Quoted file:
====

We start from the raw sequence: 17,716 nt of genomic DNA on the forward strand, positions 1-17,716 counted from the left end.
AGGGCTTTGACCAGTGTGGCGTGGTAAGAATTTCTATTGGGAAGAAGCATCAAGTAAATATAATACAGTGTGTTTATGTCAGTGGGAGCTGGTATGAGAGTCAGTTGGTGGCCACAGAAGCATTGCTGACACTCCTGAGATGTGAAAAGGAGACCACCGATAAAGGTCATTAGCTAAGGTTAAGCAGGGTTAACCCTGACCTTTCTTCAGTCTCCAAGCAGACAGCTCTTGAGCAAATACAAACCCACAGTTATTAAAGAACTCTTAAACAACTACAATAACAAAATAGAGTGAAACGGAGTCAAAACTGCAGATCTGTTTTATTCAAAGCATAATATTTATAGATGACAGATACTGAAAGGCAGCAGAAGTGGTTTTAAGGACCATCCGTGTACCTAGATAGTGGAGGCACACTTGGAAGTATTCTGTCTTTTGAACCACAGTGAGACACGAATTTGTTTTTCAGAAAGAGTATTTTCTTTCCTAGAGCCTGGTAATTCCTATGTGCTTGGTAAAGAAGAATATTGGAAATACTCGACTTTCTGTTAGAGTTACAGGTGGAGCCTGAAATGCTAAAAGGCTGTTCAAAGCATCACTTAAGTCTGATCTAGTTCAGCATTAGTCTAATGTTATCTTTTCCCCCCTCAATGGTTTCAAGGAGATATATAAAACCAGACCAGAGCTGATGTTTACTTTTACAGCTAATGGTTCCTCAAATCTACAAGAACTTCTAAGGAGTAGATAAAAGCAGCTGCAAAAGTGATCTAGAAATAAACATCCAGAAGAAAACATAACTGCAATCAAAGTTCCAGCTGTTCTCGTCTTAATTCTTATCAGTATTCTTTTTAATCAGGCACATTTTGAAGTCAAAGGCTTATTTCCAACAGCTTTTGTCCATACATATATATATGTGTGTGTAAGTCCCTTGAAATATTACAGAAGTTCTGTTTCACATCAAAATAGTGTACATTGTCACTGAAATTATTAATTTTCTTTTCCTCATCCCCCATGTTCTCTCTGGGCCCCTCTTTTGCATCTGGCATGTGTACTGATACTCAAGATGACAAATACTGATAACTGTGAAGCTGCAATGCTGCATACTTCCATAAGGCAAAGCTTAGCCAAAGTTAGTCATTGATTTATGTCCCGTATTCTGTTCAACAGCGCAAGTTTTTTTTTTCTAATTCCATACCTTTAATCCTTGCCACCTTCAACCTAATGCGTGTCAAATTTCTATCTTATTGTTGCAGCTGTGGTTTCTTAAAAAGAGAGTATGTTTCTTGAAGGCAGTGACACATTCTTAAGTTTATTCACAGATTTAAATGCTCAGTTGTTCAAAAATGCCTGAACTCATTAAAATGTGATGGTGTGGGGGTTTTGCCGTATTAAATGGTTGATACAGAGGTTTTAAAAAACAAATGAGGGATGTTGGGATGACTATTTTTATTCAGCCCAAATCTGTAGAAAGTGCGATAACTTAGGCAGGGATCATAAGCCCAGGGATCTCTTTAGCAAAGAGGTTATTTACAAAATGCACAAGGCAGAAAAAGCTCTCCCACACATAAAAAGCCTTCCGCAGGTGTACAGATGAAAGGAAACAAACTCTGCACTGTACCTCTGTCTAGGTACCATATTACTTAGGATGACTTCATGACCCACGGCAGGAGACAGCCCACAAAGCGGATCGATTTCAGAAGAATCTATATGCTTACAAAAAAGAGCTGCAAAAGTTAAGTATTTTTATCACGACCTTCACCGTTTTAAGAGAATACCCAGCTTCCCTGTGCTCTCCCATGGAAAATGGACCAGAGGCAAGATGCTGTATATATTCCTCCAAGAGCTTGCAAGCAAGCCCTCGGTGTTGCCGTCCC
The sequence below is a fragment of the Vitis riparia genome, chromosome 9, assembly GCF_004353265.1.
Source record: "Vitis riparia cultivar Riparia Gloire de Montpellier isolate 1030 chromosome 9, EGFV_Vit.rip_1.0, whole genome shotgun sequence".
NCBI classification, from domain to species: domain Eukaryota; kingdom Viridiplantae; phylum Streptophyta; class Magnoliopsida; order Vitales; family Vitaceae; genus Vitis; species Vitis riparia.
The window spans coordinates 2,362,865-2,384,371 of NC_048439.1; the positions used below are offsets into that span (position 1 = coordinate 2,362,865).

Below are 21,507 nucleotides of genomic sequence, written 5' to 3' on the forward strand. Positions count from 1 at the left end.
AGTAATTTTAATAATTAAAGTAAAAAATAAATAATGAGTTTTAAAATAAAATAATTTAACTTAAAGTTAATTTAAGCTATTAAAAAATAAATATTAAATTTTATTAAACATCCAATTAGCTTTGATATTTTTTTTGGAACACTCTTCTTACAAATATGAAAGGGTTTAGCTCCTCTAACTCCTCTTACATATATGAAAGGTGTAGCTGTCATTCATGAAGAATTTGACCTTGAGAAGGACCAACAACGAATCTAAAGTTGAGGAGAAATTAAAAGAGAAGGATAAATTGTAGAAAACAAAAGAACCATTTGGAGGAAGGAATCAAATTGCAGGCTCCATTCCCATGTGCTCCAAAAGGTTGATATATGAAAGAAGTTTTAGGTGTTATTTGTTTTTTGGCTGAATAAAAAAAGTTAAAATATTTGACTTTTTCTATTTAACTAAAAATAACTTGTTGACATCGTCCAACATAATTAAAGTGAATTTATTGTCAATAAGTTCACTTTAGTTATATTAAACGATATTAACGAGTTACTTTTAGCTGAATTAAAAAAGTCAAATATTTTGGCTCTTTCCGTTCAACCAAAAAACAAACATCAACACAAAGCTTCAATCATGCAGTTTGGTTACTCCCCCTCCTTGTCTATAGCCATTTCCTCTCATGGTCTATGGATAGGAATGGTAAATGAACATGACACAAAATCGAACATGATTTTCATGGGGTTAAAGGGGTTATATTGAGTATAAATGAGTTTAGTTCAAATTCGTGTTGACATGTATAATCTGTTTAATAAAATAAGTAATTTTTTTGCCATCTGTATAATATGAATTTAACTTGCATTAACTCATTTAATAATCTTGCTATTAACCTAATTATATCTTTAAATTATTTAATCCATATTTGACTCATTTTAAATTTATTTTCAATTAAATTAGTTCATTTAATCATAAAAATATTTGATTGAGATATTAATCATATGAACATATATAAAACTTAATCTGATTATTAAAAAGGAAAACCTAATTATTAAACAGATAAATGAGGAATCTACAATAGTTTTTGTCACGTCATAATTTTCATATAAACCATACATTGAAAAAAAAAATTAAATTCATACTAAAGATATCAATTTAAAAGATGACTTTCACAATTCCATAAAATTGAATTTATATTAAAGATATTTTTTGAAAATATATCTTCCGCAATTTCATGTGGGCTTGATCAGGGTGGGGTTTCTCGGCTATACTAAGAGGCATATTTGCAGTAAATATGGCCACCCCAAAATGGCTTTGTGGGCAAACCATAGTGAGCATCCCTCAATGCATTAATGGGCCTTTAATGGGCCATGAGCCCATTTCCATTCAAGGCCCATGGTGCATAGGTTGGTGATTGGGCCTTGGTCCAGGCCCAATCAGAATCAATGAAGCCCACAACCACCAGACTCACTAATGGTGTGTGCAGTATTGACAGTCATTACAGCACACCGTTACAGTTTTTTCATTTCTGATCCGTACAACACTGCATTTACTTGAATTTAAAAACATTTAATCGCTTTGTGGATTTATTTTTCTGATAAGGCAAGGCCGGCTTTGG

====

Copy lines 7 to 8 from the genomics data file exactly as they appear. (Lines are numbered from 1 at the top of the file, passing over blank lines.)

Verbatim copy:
Below are 21,507 nucleotides of genomic sequence, written 5' to 3' on the forward strand. Positions count from 1 at the left end.
AGTAATTTTAATAATTAAAGTAAAAAATAAATAATGAGTTTTAAAATAAAATAATTTAACTTAAAGTTAATTTAAGCTATTAAAAAATAAATATTAAATTTTATTAAACATCCAATTAGCTTTGATATTTTTTTTGGAACACTCTTCTTACAAATATGAAAGGGTTTAGCTCCTCTAACTCCTCTTACATATATGAAAGGTGTAGCTGTCATTCATGAAGAATTTGACCTTGAGAAGGACCAACAACGAATCTAAAGTTGAGGAGAAATTAAAAGAGAAGGATAAATTGTAGAAAACAAAAGAACCATTTGGAGGAAGGAATCAAATTGCAGGCTCCATTCCCATGTGCTCCAAAAGGTTGATATATGAAAGAAGTTTTAGGTGTTATTTGTTTTTTGGCTGAATAAAAAAAGTTAAAATATTTGACTTTTTCTATTTAACTAAAAATAACTTGTTGACATCGTCCAACATAATTAAAGTGAATTTATTGTCAATAAGTTCACTTTAGTTATATTAAACGATATTAACGAGTTACTTTTAGCTGAATTAAAAAAGTCAAATATTTTGGCTCTTTCCGTTCAACCAAAAAACAAACATCAACACAAAGCTTCAATCATGCAGTTTGGTTACTCCCCCTCCTTGTCTATAGCCATTTCCTCTCATGGTCTATGGATAGGAATGGTAAATGAACATGACACAAAATCGAACATGATTTTCATGGGGTTAAAGGGGTTATATTGAGTATAAATGAGTTTAGTTCAAATTCGTGTTGACATGTATAATCTGTTTAATAAAATAAGTAATTTTTTTGCCATCTGTATAATATGAATTTAACTTGCATTAACTCATTTAATAATCTTGCTATTAACCTAATTATATCTTTAAATTATTTAATCCATATTTGACTCATTTTAAATTTATTTTCAATTAAATTAGTTCATTTAATCATAAAAATATTTGATTGAGATATTAATCATATGAACATATATAAAACTTAATCTGATTATTAAAAAGGAAAACCTAATTATTAAACAGATAAATGAGGAATCTACAATAGTTTTTGTCACGTCATAATTTTCATATAAACCATACATTGAAAAAAAAAATTAAATTCATACTAAAGATATCAATTTAAAAGATGACTTTCACAATTCCATAAAATTGAATTTATATTAAAGATATTTTTTGAAAATATATCTTCCGCAATTTCATGTGGGCTTGATCAGGGTGGGGTTTCTCGGCTATACTAAGAGGCATATTTGCAGTAAATATGGCCACCCCAAAATGGCTTTGTGGGCAAACCATAGTGAGCATCCCTCAATGCATTAATGGGCCTTTAATGGGCCATGAGCCCATTTCCATTCAAGGCCCATGGTGCATAGGTTGGTGATTGGGCCTTGGTCCAGGCCCAATCAGAATCAATGAAGCCCACAACCACCAGACTCACTAATGGTGTGTGCAGTATTGACAGTCATTACAGCACACCGTTACAGTTTTTTCATTTCTGATCCGTACAACACTGCATTTACTTGAATTTAAAAACATTTAATCGCTTTGTGGATTTATTTTTCTGATAAGGCAAGGCCGGCTTTGG